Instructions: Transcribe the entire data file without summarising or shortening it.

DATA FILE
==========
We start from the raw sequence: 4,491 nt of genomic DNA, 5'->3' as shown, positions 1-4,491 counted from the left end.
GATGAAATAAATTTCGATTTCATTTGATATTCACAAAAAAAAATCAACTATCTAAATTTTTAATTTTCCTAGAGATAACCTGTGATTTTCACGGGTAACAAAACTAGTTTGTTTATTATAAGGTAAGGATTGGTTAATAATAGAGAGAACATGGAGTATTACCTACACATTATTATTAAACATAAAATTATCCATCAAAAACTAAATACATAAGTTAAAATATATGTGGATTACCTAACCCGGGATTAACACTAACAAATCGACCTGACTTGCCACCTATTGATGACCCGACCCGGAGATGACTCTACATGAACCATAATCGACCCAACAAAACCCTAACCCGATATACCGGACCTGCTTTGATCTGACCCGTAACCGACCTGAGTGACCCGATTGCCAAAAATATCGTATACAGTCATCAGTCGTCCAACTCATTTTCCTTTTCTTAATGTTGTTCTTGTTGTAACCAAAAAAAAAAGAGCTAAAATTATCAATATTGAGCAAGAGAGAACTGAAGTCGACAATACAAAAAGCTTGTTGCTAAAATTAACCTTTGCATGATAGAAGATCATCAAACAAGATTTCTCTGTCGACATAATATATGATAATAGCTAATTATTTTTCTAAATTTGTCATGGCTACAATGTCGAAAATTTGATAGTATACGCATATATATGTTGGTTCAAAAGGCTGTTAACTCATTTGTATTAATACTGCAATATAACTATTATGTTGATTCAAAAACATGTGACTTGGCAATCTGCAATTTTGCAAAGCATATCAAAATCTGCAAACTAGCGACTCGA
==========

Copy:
We start from the raw sequence: 4,491 nt of genomic DNA, 5'->3' as shown, positions 1-4,491 counted from the left end.
GATGAAATAAATTTCGATTTCATTTGATATTCACAAAAAAAAATCAACTATCTAAATTTTTAATTTTCCTAGAGATAACCTGTGATTTTCACGGGTAACAAAACTAGTTTGTTTATTATAAGGTAAGGATTGGTTAATAATAGAGAGAACATGGAGTATTACCTACACATTATTATTAAACATAAAATTATCCATCAAAAACTAAATACATAAGTTAAAATATATGTGGATTACCTAACCCGGGATTAACACTAACAAATCGACCTGACTTGCCACCTATTGATGACCCGACCCGGAGATGACTCTACATGAACCATAATCGACCCAACAAAACCCTAACCCGATATACCGGACCTGCTTTGATCTGACCCGTAACCGACCTGAGTGACCCGATTGCCAAAAATATCGTATACAGTCATCAGTCGTCCAACTCATTTTCCTTTTCTTAATGTTGTTCTTGTTGTAACCAAAAAAAAAAGAGCTAAAATTATCAATATTGAGCAAGAGAGAACTGAAGTCGACAATACAAAAAGCTTGTTGCTAAAATTAACCTTTGCATGATAGAAGATCATCAAACAAGATTTCTCTGTCGACATAATATATGATAATAGCTAATTATTTTTCTAAATTTGTCATGGCTACAATGTCGAAAATTTGATAGTATACGCATATATATGTTGGTTCAAAAGGCTGTTAACTCATTTGTATTAATACTGCAATATAACTATTATGTTGATTCAAAAACATGTGACTTGGCAATCTGCAATTTTGCAAAGCATATCAAAATCTGCAAACTAGCGACTCGA